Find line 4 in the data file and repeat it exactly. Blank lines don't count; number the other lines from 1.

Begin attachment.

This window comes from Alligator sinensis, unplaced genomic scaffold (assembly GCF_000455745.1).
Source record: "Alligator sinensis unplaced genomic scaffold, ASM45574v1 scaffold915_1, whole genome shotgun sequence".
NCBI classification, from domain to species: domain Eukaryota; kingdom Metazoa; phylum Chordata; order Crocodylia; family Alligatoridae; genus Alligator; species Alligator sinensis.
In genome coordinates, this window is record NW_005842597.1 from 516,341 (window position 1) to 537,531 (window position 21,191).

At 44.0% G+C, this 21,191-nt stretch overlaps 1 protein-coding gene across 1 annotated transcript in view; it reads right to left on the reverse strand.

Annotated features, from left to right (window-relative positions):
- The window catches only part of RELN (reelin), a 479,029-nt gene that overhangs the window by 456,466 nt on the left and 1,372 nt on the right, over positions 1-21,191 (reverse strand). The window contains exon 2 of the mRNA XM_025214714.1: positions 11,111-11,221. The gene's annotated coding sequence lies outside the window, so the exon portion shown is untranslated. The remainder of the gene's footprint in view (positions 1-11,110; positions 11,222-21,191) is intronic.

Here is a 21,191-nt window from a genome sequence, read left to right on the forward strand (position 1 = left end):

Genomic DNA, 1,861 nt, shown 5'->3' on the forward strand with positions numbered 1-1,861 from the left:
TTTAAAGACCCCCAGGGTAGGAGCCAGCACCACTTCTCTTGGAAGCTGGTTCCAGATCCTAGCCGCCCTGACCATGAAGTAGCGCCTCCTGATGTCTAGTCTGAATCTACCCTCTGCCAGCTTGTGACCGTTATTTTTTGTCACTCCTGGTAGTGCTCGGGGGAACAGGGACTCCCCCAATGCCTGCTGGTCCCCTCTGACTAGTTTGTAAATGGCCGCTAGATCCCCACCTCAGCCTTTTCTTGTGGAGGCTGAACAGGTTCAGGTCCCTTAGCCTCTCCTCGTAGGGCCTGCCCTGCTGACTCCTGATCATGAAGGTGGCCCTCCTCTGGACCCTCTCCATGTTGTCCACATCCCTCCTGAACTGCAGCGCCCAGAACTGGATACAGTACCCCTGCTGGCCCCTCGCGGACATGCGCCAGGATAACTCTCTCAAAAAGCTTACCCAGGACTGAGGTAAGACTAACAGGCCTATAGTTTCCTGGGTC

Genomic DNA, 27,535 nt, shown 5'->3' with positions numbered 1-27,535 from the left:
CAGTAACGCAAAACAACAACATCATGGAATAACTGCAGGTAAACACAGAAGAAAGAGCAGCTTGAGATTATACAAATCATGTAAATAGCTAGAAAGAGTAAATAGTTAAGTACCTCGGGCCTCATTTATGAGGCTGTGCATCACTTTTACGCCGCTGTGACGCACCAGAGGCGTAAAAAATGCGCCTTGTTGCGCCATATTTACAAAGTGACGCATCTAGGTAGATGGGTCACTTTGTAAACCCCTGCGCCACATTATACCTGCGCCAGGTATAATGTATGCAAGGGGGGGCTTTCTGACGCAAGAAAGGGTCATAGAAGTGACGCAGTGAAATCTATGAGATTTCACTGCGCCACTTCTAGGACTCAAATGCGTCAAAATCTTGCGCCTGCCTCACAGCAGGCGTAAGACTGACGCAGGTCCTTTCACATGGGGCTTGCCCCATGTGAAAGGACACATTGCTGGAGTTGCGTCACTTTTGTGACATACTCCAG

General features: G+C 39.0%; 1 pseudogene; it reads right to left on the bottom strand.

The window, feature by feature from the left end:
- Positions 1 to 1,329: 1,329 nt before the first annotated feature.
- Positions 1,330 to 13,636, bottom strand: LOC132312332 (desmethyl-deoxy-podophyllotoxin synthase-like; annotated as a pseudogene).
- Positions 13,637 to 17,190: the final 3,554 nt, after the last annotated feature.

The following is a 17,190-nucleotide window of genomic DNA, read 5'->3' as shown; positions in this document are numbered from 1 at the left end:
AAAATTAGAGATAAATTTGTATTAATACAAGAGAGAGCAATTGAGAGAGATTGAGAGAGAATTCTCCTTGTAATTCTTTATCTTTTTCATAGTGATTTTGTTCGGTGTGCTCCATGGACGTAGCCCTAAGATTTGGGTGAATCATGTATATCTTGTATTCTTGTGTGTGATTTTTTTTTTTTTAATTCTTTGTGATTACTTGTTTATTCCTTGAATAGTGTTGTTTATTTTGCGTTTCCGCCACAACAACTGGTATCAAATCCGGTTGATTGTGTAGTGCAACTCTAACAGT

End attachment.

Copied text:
In genome coordinates, this window is record NW_005842597.1 from 516,341 (window position 1) to 537,531 (window position 21,191).